Government officials from each of the 30 EEA countries completed a survey questionnaire in 2007, and officials from 29 of 30 countries completed questionnaires in 2009/2010 (nonresponse, Lichtenstein). Different national infectious disease experts were interviewed for the two survey rounds, with an 89% concordance in their assessments; 18 infectious diseases were evaluated in both rounds and for only 2 (chikungunya and dengue fever) did the proportion of countries reporting an impact change significantly (p < 0.1).
The majority of country representatives indicated that they believed climate change would have an impact on all major categories of infectious diseases (vector-, water-, food-, and rodent-borne) (). Diseases with a low or nonexistent disease burden in Europe (e.g., plague, yellow fever, cholera) were ranked rather low (ECDC 2010a). Here we discuss the results by infectious disease category, planning and preparedness, and surveillance activities. For simplicity, summary estimates are reported for the 2009/2010 survey unless otherwise noted.
Infectious diseases likely to be affected by climate change based on survey responses by infectious disease experts representing EEA countries in 2007 and 2009/2010.
Vector-borne diseases. Individual vector-borne diseases judged by national experts to be likely affected by climate change in the future included Lyme borreliosis (79%), West Nile fever (70%), and tick-borne encephalitis (TBE; 63%) (). About one-fourth of respondents also attributed outbreaks or increases in the incidence of these diseases during the last decade to climate change (30%, 25%, and 22% for Lyme borreliosis, West Nile fever, and TBE, respectively). Other vector-borne disease outbreaks (e.g., leishmaniasis, hantavirus infections; data not shown) tend to occur in low numbers or infrequently, which makes attribution to climate change difficult and limits interpretation.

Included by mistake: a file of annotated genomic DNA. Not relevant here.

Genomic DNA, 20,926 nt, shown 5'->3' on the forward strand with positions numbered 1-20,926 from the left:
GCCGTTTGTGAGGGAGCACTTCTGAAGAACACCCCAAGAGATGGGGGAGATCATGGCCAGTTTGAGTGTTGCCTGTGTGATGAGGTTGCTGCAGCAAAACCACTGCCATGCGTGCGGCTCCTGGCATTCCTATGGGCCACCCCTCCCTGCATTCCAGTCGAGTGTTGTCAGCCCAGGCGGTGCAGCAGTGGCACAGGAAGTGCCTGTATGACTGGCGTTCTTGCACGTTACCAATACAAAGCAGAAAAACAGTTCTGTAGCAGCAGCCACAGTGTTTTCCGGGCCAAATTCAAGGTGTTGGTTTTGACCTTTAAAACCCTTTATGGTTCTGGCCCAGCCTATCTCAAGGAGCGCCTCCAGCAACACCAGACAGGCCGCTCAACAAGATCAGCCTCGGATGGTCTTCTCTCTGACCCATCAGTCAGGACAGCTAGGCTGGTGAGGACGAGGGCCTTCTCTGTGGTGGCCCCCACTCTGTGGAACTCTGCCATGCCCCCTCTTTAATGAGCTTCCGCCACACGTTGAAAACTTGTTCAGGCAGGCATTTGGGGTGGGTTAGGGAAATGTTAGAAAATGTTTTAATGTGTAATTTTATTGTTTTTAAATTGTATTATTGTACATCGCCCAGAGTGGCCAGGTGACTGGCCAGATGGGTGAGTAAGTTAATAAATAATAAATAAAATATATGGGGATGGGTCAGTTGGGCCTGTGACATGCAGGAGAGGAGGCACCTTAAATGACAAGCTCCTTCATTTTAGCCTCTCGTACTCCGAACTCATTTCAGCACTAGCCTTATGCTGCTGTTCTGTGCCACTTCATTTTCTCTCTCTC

The data for 2009/2010 were mapped by pathogen and country. Potential effects of future climate change on Lyme borreliosis were of concern to respondents from almost all countries except for officials from three Mediterranean countries (Italy, Malta, and Greece) and two Atlantic countries (Ireland and Iceland) (). Respondents in northern and central Europe thought climate change is likely to affect TBE, and respondents in southern Europe expected effects on West Nile fever ( and ). A larger number of respondents in 2009/2010 than in 2007 felt that climate change would affect chikungunya (52% vs. 17%, p = 0.048) and dengue fever (38% vs. 17%, p = 0.07) in their countries (, ). Experts also reported an increase in the geographic distribution and seasonality of several insect-, tick-, and rodent-borne diseases in their countries in the previous decade ().
Figure 1 Responses from national infectious disease experts from EEA countries, 2009–2010, as to whether specific vector-borne diseases would be affected or not affected by climate change. (A) Borreliosis (Lyme disease). (B) TBE. (C) Hantavirus infections. (more ...)
Figure 2 Responses from national infectious disease experts from EEA countries, 2009–2010, as to whether specific vector-borne diseases would be affected or not affected by climate change, 2009/2010. (A) West Nile fever. (B) Chikungunya fever. (C) Dengue. (more ...)
General changes in insect-, tick-, or rodent-borne diseases in European countries over the last decade, according to infectious disease experts, 2009/2010.a
Countries of the northeast reported expansion in the geographic distribution of tick-borne diseases (Lyme borreliosis and TBE) (), whereas countries of the south reported expansion in the distribution of mosquito-borne diseases (e.g., West Nile fever; ). Both local range contraction and range expansion were reported in the case of leishmaniasis in Portugal ().
Food- and water-borne diseases. A large proportion of the experts indicated that they believed that water-borne diseases would be affected by climate change in the future (). Leptospirosis (56%) and cryptosporidiosis (40%) were cited by the largest number of respondents (, ). However, respondents from only 3 countries (Finland, Romania, and Sweden) reported increases of water-borne diseases over the last decade (data not shown). Drinking water supplies in Europe can be regarded as a potential source of vulnerability to climate change; for example, the extent of the vulnerability may be determined by whether access is via public (e.g., municipal) or private water systems. Respondents indicated that the proportion of their population using private drinking water sources were 1–10% in 12 countries, 11–20% in 2 countries, 21–40% in 2 countries, and > 40% in 1 country. Responses were missing for 9 countries. In all 5 countries that had > 11% of private drinking water sources, experts considered the country to be at risk of water-borne outbreaks from climate change.